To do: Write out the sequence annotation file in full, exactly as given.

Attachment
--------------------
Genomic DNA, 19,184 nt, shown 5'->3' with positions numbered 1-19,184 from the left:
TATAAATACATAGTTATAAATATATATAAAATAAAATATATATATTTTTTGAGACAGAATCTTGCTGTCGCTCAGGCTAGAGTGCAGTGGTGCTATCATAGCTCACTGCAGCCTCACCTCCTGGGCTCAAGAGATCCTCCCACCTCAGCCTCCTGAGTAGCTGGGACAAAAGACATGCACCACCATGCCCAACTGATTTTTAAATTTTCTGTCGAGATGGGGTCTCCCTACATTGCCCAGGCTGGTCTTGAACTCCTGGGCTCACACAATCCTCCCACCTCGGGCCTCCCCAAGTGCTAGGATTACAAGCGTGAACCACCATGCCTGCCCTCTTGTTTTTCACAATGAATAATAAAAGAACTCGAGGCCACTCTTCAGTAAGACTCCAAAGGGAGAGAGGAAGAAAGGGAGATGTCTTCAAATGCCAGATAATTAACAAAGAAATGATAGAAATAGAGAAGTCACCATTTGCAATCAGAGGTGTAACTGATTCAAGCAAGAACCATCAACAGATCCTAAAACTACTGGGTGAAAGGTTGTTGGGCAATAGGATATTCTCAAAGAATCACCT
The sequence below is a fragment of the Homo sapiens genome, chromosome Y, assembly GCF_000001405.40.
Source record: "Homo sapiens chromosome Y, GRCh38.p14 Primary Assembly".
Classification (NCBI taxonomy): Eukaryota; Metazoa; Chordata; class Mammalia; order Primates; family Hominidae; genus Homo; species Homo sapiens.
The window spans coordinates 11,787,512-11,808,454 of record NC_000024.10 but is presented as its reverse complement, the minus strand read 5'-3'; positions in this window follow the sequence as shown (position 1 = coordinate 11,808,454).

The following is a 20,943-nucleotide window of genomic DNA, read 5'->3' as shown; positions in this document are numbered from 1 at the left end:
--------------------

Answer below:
Genomic DNA, 19,184 nt, shown 5'->3' with positions numbered 1-19,184 from the left:
TATAAATACATAGTTATAAATATATATAAAATAAAATATATATATTTTTTGAGACAGAATCTTGCTGTCGCTCAGGCTAGAGTGCAGTGGTGCTATCATAGCTCACTGCAGCCTCACCTCCTGGGCTCAAGAGATCCTCCCACCTCAGCCTCCTGAGTAGCTGGGACAAAAGACATGCACCACCATGCCCAACTGATTTTTAAATTTTCTGTCGAGATGGGGTCTCCCTACATTGCCCAGGCTGGTCTTGAACTCCTGGGCTCACACAATCCTCCCACCTCGGGCCTCCCCAAGTGCTAGGATTACAAGCGTGAACCACCATGCCTGCCCTCTTGTTTTTCACAATGAATAATAAAAGAACTCGAGGCCACTCTTCAGTAAGACTCCAAAGGGAGAGAGGAAGAAAGGGAGATGTCTTCAAATGCCAGATAATTAACAAAGAAATGATAGAAATAGAGAAGTCACCATTTGCAATCAGAGGTGTAACTGATTCAAGCAAGAACCATCAACAGATCCTAAAACTACTGGGTGAAAGGTTGTTGGGCAATAGGATATTCTCAAAGAATCACCT
The sequence below is a fragment of the Homo sapiens genome, chromosome Y, assembly GCF_000001405.40.
Source record: "Homo sapiens chromosome Y, GRCh38.p14 Primary Assembly".
Classification (NCBI taxonomy): Eukaryota; Metazoa; Chordata; class Mammalia; order Primates; family Hominidae; genus Homo; species Homo sapiens.
The window spans coordinates 11,787,512-11,808,454 of record NC_000024.10 but is presented as its reverse complement, the minus strand read 5'-3'; positions in this window follow the sequence as shown (position 1 = coordinate 11,808,454).

The following is a 20,943-nucleotide window of genomic DNA, read 5'->3' as shown; positions in this document are numbered from 1 at the left end: